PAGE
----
“His passion was search and rescue, and if you were wounded on the battlefield, Caleb coming out of that helicopter would be the most beautiful thing you would ever see,” Gore told the newspaper. “He was kind, compassionate, and a gentle giant because he was built like a tank.”
Gore said his son leaves behind a wife who’s pregnant.
Jeffery Barnes, 33
After training in South Carolina and Virginia, Barnes was assigned to 3rd Combat Aviation Brigade as an attack helicopter repair person in Savannah, Georgia. He went on to be a squad leader in the 2nd Combat Aviation Brigade at Camp Humphreys, Korea.
He also served with 4th Combat Aviation Brigade in Fort Carson, Colorado, and in 2019, Barnes served as an instructor at Fort Eustis, Virginia before attending warrant officer training in 2020.
Barnes was serving as an aeromedical evacuation pilot for the Combat Aviation Brigade, 101st Airborne Division since October 2022.
While assigned to 3rd Combat Aviation Brigade, Barnes deployed in support of Operation Enduring Freedom in Afghanistan.
Barnes’ awards and decorations include the Army Commendation Medal, the Army Achievement Medal; the Meritorious Unit Commendation; the Army Good Conduct Medal; the National Defense Service Medal; the Afghanistan Campaign Medal (Campaign Star); the Global War on Terrorism Service Medal; and the Korea Defense Service Medal.
— Pensacola News Journal, USA TODAY Network
Emilie Marie Eve Bolanos, 23
Cpl. Emilie Marie Eve Bolanos of Austin, Texas enlisted in the Army in 2019.
According to WATE 6 News, a local Tennessee TV station, Bolanos trained in South Carolina and Virginia. She had been assigned as a helicopter repairer and air crew member for the Combat Aviation Brigade, 101st Airborne Division since March 2020, the station reported. She served nine months in Germany in support of Atlantic Resolve in 2020.
— Megan Menchaca, Austin American-Statesman, USA TODAY Network
Isaac John Gayo, 27
Sgt. Isaac John Gayo of Los Angeles, California, joined the Army to pursue his dream of becoming a pilot.
Gayo and his family emigrated from the Philippines in 2012, according to his sister Margaritta Gayo. Isaac John Gayo worked a number of odd jobs with Los Angeles Unified School District and in the film industry before enlisting in the Army, which he hoped would help him realize his dream of becoming a pilot.
Gayo’s sister described her brother as her best friend, someone who motivated her daily, calling with good news and well wishes.
“Every time I close my eyes, I see him,” she said. “He was not ready. He had a lot of dreams, he had a lot of plans.”
Isaac John Gayo enlisted in the Army in 2019, attended training in South Carolina and Virginia, and was awarded the U.S. Army Achievement Medal, Army Good Conduct Medal and the Overseas Service Ribbon, according to a report released by the Army.
— Christopher Damien, Palm Springs Desert Sun, USA TODAY Network
Aaron Healy, 32
Warrant Officer 1 Aaron Healy of Cape Coral, Florida leaves behind his parents, Vicki and Michael, brothers Shaun and Brandon and his wife and daughters, Sierra, Blakelyn, 12, and Dakota, 10.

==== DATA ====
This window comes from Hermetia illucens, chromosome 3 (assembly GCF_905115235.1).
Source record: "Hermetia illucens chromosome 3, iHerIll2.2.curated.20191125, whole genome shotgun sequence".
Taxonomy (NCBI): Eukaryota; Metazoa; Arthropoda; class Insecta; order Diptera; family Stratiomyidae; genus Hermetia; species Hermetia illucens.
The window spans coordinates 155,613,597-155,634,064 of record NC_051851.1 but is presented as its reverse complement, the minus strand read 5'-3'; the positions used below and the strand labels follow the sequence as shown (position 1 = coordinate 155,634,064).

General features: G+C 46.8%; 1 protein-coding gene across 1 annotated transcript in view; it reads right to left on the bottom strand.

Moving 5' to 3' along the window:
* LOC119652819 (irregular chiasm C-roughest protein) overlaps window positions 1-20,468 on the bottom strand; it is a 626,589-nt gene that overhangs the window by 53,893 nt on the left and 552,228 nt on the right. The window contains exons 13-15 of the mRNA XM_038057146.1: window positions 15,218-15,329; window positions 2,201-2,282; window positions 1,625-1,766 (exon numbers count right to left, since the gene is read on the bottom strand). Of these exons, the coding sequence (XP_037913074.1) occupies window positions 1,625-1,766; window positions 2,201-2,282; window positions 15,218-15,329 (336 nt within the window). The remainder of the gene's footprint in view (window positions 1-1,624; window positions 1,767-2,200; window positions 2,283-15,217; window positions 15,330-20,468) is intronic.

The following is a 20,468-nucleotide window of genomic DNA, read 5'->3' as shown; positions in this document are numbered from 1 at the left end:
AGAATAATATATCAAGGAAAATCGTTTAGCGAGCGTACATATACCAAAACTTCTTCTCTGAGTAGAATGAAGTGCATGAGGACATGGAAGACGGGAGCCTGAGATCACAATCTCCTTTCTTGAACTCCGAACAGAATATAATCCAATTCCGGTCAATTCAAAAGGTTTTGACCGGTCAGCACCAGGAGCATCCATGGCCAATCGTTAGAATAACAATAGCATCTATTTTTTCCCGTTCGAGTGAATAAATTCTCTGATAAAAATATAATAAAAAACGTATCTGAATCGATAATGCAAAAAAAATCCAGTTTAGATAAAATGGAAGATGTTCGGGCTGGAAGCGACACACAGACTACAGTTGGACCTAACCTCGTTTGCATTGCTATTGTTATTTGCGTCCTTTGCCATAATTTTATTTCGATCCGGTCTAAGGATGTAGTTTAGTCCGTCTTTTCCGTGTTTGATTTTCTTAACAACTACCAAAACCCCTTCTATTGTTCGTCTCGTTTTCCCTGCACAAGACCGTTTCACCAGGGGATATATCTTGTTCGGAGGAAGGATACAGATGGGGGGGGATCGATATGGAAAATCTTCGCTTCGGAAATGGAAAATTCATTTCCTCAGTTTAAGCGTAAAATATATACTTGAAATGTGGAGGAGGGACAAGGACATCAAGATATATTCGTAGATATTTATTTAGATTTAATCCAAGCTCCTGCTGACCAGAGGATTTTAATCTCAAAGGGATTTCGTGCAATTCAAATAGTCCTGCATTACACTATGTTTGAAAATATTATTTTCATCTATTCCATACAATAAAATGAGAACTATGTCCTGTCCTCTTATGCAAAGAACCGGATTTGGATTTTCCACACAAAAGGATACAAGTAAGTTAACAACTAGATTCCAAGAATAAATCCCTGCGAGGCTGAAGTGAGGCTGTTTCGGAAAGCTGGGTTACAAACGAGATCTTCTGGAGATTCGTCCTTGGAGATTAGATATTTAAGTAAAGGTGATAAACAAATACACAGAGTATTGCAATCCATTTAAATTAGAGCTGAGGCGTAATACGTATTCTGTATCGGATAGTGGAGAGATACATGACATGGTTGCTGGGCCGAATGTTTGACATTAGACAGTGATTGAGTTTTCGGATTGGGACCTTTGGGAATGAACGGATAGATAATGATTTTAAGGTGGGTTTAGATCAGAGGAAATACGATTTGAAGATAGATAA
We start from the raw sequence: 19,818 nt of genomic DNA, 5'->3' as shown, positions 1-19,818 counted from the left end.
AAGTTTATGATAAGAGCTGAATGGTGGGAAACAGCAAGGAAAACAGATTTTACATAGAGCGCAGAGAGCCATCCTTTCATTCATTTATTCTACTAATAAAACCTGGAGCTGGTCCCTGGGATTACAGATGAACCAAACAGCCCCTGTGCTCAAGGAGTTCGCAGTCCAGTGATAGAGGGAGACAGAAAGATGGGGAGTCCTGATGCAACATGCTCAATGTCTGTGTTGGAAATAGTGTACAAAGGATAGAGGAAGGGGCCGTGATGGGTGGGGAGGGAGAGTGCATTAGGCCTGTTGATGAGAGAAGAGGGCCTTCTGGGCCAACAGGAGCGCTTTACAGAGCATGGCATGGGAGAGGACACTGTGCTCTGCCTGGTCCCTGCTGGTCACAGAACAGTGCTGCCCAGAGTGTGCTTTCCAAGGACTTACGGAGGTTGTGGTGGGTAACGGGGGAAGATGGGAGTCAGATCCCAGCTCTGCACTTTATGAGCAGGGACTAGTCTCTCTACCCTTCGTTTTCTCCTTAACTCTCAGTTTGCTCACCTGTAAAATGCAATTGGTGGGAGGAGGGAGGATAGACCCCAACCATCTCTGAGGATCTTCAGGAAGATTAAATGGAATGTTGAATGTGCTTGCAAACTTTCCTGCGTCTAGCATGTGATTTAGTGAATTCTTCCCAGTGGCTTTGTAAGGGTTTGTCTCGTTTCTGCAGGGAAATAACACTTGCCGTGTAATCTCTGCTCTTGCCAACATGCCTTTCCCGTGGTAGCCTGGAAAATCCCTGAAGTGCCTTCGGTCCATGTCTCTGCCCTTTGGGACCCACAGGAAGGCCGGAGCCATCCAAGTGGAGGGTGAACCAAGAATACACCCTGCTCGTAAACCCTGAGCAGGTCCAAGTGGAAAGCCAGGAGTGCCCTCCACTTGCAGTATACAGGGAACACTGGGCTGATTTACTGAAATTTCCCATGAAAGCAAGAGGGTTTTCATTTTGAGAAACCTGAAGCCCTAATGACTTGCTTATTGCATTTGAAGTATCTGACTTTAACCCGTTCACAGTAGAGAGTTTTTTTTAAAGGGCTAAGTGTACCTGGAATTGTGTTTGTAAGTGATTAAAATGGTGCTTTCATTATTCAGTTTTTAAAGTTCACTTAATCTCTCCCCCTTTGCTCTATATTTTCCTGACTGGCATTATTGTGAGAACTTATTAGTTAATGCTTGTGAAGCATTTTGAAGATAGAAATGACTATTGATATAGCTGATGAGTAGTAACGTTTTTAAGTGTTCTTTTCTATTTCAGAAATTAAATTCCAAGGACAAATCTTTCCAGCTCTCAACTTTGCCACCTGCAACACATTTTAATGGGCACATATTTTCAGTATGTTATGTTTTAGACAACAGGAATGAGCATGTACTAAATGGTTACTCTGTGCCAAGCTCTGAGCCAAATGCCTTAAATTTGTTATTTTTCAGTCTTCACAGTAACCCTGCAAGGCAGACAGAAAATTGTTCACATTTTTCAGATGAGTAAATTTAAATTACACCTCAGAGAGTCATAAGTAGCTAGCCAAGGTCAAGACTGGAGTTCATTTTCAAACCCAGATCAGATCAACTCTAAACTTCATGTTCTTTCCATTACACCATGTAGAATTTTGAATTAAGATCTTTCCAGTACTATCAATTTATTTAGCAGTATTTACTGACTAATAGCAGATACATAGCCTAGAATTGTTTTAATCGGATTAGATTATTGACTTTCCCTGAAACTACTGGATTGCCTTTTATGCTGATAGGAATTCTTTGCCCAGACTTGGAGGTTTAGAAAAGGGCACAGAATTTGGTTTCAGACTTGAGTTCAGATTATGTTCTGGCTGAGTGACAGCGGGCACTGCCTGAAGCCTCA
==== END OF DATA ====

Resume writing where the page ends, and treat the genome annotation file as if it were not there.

Healy was a dedicated father who loved to spend time with his wife and daughters. They spent most weekends on some sort of family activity, his parents said.
Healy’s career in the military came as something of a surprise to his parents, but they said he loved it. Without telling them, Healy enlisted in the army to become a mechanic after his Florida Institute of Technology scholarship was pulled because too many of them had been given out.
He also didn’t tell them about Sierra at first.. According to his mother, he and Sierra, who was his high school classmate, began corresponding via Facebook Messenger. But he didn’t breathe a word to his family – until he came home during leave. He had been deployed for the first time to Afghanistan, and was stationed in Kandahar.
When they went to the airport to pick him up, he told them there was someone he wanted them to meet, and walked them over to Sierra, who was sitting nearby.
“That’s when we found out,” said Vicki, laughing at the memory.
The Healy family hopes to have Aaron interred in Arlington Cemetery. Part of what makes this so tough, Vicki said, is that Aaron was so young. He and Sierra never even discussed their deaths, let alone what they wanted done with their remains.
— Kate Cimini, Fort Myers News-Press, USA TODAY Network
Taylor Mitchell, 30
Staff Sgt. Taylor Mitchell of Mountain Brook, Alabama, enlisted in the Army in 2014, according to WHNT-TV, a local Alabama TV station.
The station reported that after training in Fort Jackson, South Carolina, Mitchell was assigned to 2nd Calvary Regiment, Vilseck, Germany as a health care specialist.
Mitchell then served as a flight paramedic at Fort Riley, Kansas, after attending flight paramedic school in 2017, according to the station. Mitchell was serving as a flight paramedic for the Combat Aviation Brigade, 101st Airborne Division since November of 2020.
Mitchell also served on two rotational tours in support of Atlantic Resolve, to Romania in 2019 and Germany in 2020, the station reported.
Contributing: The Nashville Tennessean, USA TODAY Network; The Associated Press